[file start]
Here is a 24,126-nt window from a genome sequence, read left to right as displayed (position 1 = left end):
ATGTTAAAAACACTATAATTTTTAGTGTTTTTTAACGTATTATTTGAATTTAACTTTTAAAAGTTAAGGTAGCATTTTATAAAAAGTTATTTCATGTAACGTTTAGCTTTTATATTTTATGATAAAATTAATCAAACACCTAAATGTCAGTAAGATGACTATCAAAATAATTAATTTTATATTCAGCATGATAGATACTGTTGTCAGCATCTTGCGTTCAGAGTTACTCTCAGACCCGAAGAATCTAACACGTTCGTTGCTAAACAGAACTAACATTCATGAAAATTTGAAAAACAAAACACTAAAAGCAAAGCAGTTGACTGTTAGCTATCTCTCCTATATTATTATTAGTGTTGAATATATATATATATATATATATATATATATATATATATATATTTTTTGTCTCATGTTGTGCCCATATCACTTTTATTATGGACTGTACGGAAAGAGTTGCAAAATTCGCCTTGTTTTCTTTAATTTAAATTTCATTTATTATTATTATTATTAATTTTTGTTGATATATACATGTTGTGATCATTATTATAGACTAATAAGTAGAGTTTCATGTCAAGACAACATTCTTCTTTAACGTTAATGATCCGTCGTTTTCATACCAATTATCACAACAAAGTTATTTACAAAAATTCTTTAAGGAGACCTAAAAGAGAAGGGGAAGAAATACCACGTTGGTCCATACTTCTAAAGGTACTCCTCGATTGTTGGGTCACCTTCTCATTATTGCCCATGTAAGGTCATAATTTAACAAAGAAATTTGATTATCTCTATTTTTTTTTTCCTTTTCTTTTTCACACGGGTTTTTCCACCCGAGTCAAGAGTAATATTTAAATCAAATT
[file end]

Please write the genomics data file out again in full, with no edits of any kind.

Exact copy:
Here is a 24,126-nt window from a genome sequence, read left to right as displayed (position 1 = left end):
ATGTTAAAAACACTATAATTTTTAGTGTTTTTTAACGTATTATTTGAATTTAACTTTTAAAAGTTAAGGTAGCATTTTATAAAAAGTTATTTCATGTAACGTTTAGCTTTTATATTTTATGATAAAATTAATCAAACACCTAAATGTCAGTAAGATGACTATCAAAATAATTAATTTTATATTCAGCATGATAGATACTGTTGTCAGCATCTTGCGTTCAGAGTTACTCTCAGACCCGAAGAATCTAACACGTTCGTTGCTAAACAGAACTAACATTCATGAAAATTTGAAAAACAAAACACTAAAAGCAAAGCAGTTGACTGTTAGCTATCTCTCCTATATTATTATTAGTGTTGAATATATATATATATATATATATATATATATATATATATATATTTTTTGTCTCATGTTGTGCCCATATCACTTTTATTATGGACTGTACGGAAAGAGTTGCAAAATTCGCCTTGTTTTCTTTAATTTAAATTTCATTTATTATTATTATTATTAATTTTTGTTGATATATACATGTTGTGATCATTATTATAGACTAATAAGTAGAGTTTCATGTCAAGACAACATTCTTCTTTAACGTTAATGATCCGTCGTTTTCATACCAATTATCACAACAAAGTTATTTACAAAAATTCTTTAAGGAGACCTAAAAGAGAAGGGGAAGAAATACCACGTTGGTCCATACTTCTAAAGGTACTCCTCGATTGTTGGGTCACCTTCTCATTATTGCCCATGTAAGGTCATAATTTAACAAAGAAATTTGATTATCTCTATTTTTTTTTTCCTTTTCTTTTTCACACGGGTTTTTCCACCCGAGTCAAGAGTAATATTTAAATCAAATT